Vaginal speculum, Paris, France, 1801-1900
A vaginal speculum examines inside the vagina. This helps medical diagnosis. It can also assist treating that area of the body. This brass ‘duck-billed’ example is known as a bi-valve speculum. The blades extend by rotating the ratchet mechanism. The intimate nature of its use caused initial opposition. However, specula had become routine instruments in gynaecological examinations by the end of the 1800s.
Artificial left arm, Europe, 1850-1910
“Made from steel and brass, the elbow joint on this artificial arm can be moved by releasing a spring, the top joint of the wrist rotates and moves up & down, and the fingers can curl up and straighten out. The wearer may have disguised it with a glove. Among the most common causes of amputation throughout the 1800s were injuries received as a result of warfare.”
Japanese 19th-Century - Obstetric Training Doll, Edo-Tokyo Museum, c. 1870s
“This fascinating and comprehensive multipart documentary explores 5,000 years of medical health care, analyzing smallpox, tuberculosis, the plague and other historical diseases, as well as contemporary afflictions such as AIDS and other viruses.”
This 4-episode documentary was fascinating and very informative! The pioneers of these groundbreaking medical discoveries of the past were incredibly inventive and are most definitely still considered heroes today.
The series is only available streaming on Netflix until August 15th! Otherwise, I’m sure you can just order it as a DVD.
The “Soap Woman” is on display at the Mutter Museum in Philadelphia. Her story is truly bizarre. Sometime in the 19th century, a woman who was rather fat died of yellow fever. After her burial in a Philadelphia cemetery, the fat of her body turned into adipocere. This is a fatty wax composition similar to lye soap. She became saponified in this way when her body fat reacted to the combination of chemicals in the soil. She has been on display at the Mutter Museum since 1874 when Dr. Joseph Leidy, a prominent University of Pennyslvania anatomist, donated her body to the museum. According to Dr. Leidy, the “Soap Woman” died in 1792 in Philadelphia. Her body was uncovered by workmen removing bodies from an old burial yard. In 1942, the museum curator, Joseph McFarland, determined that the “Soap Woman” actually died much later. Eight pins and two four-hole buttons of the clothing she was wearing when buried were dated as being from the early 19th century. A “Soap Man” who was buried alongside the “Soap Woman” is sometimes displayed at the Smithsonian Institution in Washington.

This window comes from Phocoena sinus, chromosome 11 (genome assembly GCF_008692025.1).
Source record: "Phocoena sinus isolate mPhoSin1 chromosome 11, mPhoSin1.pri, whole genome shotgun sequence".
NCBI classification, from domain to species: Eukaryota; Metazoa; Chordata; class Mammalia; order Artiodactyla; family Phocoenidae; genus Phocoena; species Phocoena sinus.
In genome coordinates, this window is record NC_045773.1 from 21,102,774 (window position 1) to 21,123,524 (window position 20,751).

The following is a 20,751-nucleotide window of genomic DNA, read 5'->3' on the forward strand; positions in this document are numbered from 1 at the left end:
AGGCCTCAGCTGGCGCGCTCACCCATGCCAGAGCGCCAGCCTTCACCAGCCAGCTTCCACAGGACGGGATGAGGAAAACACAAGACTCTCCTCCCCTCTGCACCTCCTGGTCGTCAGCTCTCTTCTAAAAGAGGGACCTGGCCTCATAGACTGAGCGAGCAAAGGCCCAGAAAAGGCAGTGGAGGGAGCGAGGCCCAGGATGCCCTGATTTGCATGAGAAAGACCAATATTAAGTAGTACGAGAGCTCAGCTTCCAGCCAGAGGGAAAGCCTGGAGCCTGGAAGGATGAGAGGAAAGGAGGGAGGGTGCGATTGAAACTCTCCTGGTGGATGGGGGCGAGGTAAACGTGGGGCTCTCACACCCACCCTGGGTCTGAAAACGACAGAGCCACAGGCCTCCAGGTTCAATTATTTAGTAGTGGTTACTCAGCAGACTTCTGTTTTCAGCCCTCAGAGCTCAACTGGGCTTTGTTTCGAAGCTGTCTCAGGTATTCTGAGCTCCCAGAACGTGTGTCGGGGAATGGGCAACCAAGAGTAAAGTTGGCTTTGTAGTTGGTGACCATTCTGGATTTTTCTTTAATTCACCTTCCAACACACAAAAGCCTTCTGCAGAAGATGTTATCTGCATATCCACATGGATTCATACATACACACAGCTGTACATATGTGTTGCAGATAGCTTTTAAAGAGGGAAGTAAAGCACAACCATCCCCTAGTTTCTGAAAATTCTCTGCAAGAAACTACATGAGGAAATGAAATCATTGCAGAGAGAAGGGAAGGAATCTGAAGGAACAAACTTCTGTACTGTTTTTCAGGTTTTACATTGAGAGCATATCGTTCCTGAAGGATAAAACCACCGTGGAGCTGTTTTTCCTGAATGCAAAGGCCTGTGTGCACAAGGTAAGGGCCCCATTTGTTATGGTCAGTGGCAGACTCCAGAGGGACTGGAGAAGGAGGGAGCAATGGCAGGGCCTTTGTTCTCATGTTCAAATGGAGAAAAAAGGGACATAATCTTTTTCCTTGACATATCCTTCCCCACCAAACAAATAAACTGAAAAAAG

Germain Henri Hess is born in 1802.
In 1822, Hess began studying to become a physician at the University of Tartu in Estonia. After meeting with a famous Swedish chemist, Hess became inspired and in 1830 Hess took up chemistry research and became a professor of chemistry in Saint Petersburg. Hess outlined the law on thermochemistry and his principle, which paved the way for the first law of thermodynamics, came to be called “Hess’s Law.”
Hess’s Law states that in a series of chemical reactions, the total energy gained or lost depends only on the initial and final states, regardless of the number or path of the steps. This is also known as the law of constant heat summation. (x)
Lewis Howard Latimer (1848-1928) was an African-American engineer and inventor who was a member of Thomas Edison’s research team, which was called “Edison’s Pioneers.” Latimer improved the newly-invented incandescent light-bulb by inventing a carbon filament (which he patented in 1881). In 1882, Latimer developed and patented a method of manufacturing his carbon filaments. Later, the stronger tungsten filament replaced the carbon filament (invented by W. D. Coolidge). Latimer also invented a a threaded wooden socket for light bulbs. (x)